In recent years, OEMs have faced pressures from all directions to evolve innovative business models. Let us talk about some such challenges that relate to subcontracting:
There was a time, not so long ago, when various business functions within the enterprises used to function in silos and that was still ok. Simply because that was the norm of the day. Not any more though. In today's competitive environment, managers are continuously looking for avenues to cut costs without compromising service.
Unless the functions in the enterprise collaborate, those objectives are highly likely to fall flat on their face. It is like building a tunnel. If two teams start digging from either side of the mountain without working with each other, the probability of them finding each other half way down is pretty low. What the enterprises need in such situations are systems and processes which work across the functions to recommend what's in the best interests of the enterprise. Availability of better systems is a big enabler in this aspect.
There is an 'inconvenient truth' about the way mass producers run their businesses, they over produce with their oversize production facilities that guzzle energy and resources and their inability to respond to changes quickly, wrecks havoc in the entire supply chain, in the economy, and in the environment. To wit, imagine a shipload of products suddenly stops selling as an unexpected collapse of a financial behemoth makes consumers nervous, train load of products that consumers do not want - the scourge of excess and wastes is not limited to the balance sheets alone- it impacts us all, our surroundings, our planet - when there isn't enough energy till we find an alternate source, when CO2 levels are at a point where we don't know what will happen. When sources of greenhouse gases were analyzed, it was found that developed countries were the most polluters and manufacturing industries accounted for an estimated 40 percent of total CO2 emissions. Until now no price tag has been attached for emitting green house gasses (GHG).Time has come that manufacturers need to pay for 'Environmental and social' cost of their actions, besides their internal cost of production such as cost of fuel, labor, material etc
Engineer To Order (ETO) Manufacturers typically make complex products with longer lead time whose customer specifications require unique engineering design, significant customization or new purchased materials. Each customer order may result in a unique set of part numbers, bills of material & routings and each order needs to be tracked as a project throughout the Sales, Engineering, Manufacturing, Shipping, Installation and Service life cycle. This industry typically comprises of customers in Aerospace, Defense, Construction, Tool and Industrial equipment manufacturers etc.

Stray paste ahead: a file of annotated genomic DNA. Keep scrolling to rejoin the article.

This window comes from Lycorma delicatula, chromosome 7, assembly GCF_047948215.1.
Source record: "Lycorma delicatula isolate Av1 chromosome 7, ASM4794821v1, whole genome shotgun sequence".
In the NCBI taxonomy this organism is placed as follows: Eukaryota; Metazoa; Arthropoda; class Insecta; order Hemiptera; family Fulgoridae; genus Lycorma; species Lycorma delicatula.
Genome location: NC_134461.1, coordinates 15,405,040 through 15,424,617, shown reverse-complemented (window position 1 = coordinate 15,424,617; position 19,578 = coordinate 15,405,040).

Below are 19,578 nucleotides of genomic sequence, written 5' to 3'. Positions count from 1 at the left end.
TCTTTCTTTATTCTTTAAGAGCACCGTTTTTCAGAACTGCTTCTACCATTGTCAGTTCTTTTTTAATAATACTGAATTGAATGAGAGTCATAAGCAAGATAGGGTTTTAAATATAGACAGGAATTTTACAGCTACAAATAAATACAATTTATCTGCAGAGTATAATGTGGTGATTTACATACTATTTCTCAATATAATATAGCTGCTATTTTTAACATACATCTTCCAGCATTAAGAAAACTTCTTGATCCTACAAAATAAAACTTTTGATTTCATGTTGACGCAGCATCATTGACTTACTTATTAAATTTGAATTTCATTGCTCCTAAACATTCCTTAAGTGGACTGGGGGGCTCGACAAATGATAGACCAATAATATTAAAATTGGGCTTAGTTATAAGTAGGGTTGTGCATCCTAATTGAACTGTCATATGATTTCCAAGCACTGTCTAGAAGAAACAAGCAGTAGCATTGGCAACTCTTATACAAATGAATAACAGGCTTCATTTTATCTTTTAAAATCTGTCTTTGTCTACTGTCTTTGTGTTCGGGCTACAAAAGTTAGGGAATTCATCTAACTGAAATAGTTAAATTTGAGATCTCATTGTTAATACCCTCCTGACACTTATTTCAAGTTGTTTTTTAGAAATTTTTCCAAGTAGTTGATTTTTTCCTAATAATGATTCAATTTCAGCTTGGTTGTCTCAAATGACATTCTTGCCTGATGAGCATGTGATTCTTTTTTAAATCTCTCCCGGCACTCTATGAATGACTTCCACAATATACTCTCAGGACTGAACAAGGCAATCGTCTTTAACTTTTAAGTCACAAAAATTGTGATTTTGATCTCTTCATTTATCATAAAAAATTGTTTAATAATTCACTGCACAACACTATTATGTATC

Guest post by
Nipun Lakhotia, Consultant, Oracle Practice, Enterprise Solutions, Infosys Technologies Ltd.
Supply chains are generally designed to optimize resources and provide better customer service. But in India, supply chain design decisions are mostly driven by financial considerations - especially tax implications. Let me explain this in detail.
In India, interstate sale of goods attracts central sale tax (CST), in addition to local sales tax (VAT). Due to this dual taxation, manufacturers tend to open several small warehouses in each state and perform simple stock transfer between their manufacturing plant & these warehouses. In this process, they save on CST and only pay local tax while making sale to the end customer. Hence tax implications over shadows classic principles of warehouse design like location, capacity, storage, transportation cost etc.
APCC is an executive decision making tool for Planning and recently introduced in market by Oracle. APCC stands for Advance Planning Command Center. APCC is business intelligence-analytical tool and product is based on Oracle Business Intelligence - Enterprise Edition (OBIEE). It provides unified user interface for user analysis in form of Graph and Reports.
Many analysis has been done and many artifacts written about the success of the ERP projects but the question which primarily remains unanswered and less explored is who holds the key to success of the program.